Nationwide, police shootings are coming under greater scrutiny than ever, with activists claiming the number of fatal officer-involved shootings is on the rise in cities big and small.
But many in law enforcement say that simply isn’t true.
So who’s right? The answer to that is where things get really muddy.
Top news of the day
Unlike homicides that involve average residents, the FBI doesn’t keep statistics on deadly shootings that involve someone wearing a badge while serving in their official duties.
Most local agencies keep track of what happens, but reporting can often be delayed while an incident is being reviewed by an oversight board.
That, and the secrecy that surrounds most investigations into officer-involved shootings, can frustrate nearly everyone involved, from the families whose loved ones have been lost to an altercation with police, police officers to civil rights activists advocating for change to policing standards.
Rukhsana Chaudry said a fraction of a second can forever change the life of the family members left behind.
“I thought, 'The world is over for me,'” she said of finding out that her son, Usman, had been killed during a confrontation with an LAPD officer in 2008.
The shooting was found to be within department policy, so the officer was never prosecuted and few details of the incident were publicly released.
That frustrates Chaudry’s father.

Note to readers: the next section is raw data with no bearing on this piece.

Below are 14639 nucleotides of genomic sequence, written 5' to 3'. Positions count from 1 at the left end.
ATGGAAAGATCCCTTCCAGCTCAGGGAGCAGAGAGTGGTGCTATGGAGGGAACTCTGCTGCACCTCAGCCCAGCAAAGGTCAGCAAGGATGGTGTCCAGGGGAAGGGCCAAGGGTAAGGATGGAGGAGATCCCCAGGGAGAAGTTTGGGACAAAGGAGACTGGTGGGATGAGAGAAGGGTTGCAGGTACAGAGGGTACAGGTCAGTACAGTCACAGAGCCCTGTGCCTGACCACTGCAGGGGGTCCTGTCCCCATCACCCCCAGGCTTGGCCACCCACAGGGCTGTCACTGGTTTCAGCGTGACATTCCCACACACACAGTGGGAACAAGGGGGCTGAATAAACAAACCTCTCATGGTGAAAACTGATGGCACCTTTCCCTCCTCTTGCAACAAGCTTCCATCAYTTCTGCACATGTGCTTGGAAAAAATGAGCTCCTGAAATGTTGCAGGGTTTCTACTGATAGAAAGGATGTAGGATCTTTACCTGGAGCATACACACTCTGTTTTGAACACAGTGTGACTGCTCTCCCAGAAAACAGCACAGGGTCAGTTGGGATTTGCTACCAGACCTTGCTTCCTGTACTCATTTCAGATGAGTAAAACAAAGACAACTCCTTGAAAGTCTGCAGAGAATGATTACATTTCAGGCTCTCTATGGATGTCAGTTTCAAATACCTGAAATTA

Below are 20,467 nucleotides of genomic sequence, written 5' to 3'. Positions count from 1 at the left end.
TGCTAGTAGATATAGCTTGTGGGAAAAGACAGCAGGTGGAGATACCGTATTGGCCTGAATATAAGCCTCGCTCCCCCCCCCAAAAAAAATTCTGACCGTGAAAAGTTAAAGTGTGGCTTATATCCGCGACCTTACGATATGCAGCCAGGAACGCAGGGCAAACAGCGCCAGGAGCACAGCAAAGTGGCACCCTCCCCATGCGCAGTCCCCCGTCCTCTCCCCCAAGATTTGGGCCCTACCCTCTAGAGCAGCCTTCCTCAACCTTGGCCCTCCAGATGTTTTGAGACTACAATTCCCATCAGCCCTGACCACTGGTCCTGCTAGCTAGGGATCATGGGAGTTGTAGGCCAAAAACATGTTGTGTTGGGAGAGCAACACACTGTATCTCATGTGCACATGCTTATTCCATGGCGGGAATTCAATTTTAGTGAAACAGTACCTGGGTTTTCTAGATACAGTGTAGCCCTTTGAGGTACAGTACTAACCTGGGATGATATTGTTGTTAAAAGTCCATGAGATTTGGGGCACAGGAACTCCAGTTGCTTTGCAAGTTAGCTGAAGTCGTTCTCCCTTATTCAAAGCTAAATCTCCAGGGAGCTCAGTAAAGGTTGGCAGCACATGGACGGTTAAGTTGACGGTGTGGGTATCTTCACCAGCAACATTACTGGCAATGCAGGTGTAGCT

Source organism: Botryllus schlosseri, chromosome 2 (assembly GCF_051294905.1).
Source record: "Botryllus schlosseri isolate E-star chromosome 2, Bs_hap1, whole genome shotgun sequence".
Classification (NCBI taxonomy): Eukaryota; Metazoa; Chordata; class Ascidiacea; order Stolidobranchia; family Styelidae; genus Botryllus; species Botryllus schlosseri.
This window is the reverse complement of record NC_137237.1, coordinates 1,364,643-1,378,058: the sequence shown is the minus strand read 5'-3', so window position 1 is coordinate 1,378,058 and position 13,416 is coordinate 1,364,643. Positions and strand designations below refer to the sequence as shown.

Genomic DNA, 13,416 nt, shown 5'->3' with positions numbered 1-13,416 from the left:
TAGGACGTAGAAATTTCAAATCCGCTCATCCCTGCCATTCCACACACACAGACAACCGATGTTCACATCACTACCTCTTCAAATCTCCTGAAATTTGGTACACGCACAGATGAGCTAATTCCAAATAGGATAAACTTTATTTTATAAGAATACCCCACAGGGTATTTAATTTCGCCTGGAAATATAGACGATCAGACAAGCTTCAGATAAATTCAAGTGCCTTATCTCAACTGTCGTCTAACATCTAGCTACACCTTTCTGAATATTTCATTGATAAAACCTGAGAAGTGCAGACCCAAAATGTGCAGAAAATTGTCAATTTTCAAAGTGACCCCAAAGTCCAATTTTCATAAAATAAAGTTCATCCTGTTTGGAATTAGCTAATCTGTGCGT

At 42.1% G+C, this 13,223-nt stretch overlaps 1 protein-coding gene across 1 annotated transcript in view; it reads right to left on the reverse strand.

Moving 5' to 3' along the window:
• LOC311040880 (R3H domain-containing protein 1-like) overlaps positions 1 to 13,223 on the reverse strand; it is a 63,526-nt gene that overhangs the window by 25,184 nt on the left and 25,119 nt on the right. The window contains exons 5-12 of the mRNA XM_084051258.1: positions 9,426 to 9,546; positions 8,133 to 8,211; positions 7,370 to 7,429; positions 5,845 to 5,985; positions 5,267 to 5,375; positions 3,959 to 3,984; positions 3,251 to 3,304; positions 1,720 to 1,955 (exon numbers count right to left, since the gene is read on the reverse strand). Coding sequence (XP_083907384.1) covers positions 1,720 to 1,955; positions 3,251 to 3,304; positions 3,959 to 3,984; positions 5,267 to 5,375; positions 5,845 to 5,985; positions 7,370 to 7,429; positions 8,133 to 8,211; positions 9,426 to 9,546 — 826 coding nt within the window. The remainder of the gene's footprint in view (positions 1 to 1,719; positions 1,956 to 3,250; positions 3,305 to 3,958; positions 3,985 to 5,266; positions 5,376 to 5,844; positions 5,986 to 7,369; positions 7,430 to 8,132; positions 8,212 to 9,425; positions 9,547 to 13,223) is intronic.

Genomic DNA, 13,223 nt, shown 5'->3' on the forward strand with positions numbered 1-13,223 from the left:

“Is there any justice in this world? We need justice for him,” said Mohammad Chaudry.
Families like the Chaudrys feel like they are led to believe their loved ones lives matter less.
But police often say such incidents are taken out of context.
In the blink of an eye, everything can change, and in an era where smartphone video is often taken of some part of every incident, officers believe those recordings often miss key moments.
The public never learns what led up to the encounter, the part before the gunshot.
“It goes from zero to 100, just like that,” said LAPD Det. Jamie McBride.
A decorated veteran, McBride was involved in six shootings in his 25 year career.
“My last shooting, I remember looking down,” McBride said. “I saw the muzzle flash and I remember telling myself, 'You are going to get shot. Just keep pulling the trigger.’ Which is something you learn in the academy — officer survival.”
McBride said there are also other facts known to officers before the altercation, such as the person’s prior criminal records, whether he or she has been prone to violence in the past.
“Did they just commit a robbery? Are they wanted for murder?,” he said.
That information could color how an officer perceives the threat, he said.
“There have even been people who reach for their waistband, and it turns out they didn't have a gun. And they get shot by the officer because the officer perceived a threat,” he said.
But get that part wrong, said McBride, and the cop, or his or her partner, may not go home alive.
McBride said that prosecuting officers for shootings in the line of duty could also put them in jeopardy.
“No officer wants to use his or her gun to take somebody's life,” McBride said.
McBride said officer-involved shootings are making more headlines because there are more cameras, not more police shootings.
Civil rights attorneys like Olu Orange argue, though, that the standards need to change.
“It’s unacceptable,” he said. “It seems that officers are now shooting and killing people based on what they don't know.”
He said that disobeying an officer does not mean a shooting is warranted.
“If you are doing something that the officer's not telling you to do, it still doesn't mean he gets to kill you.”
Orange said police are being trained to shoot in reaction to threats, not actual weapons.
“Prosecute these officers. Prosecute these officers when they kill somebody.”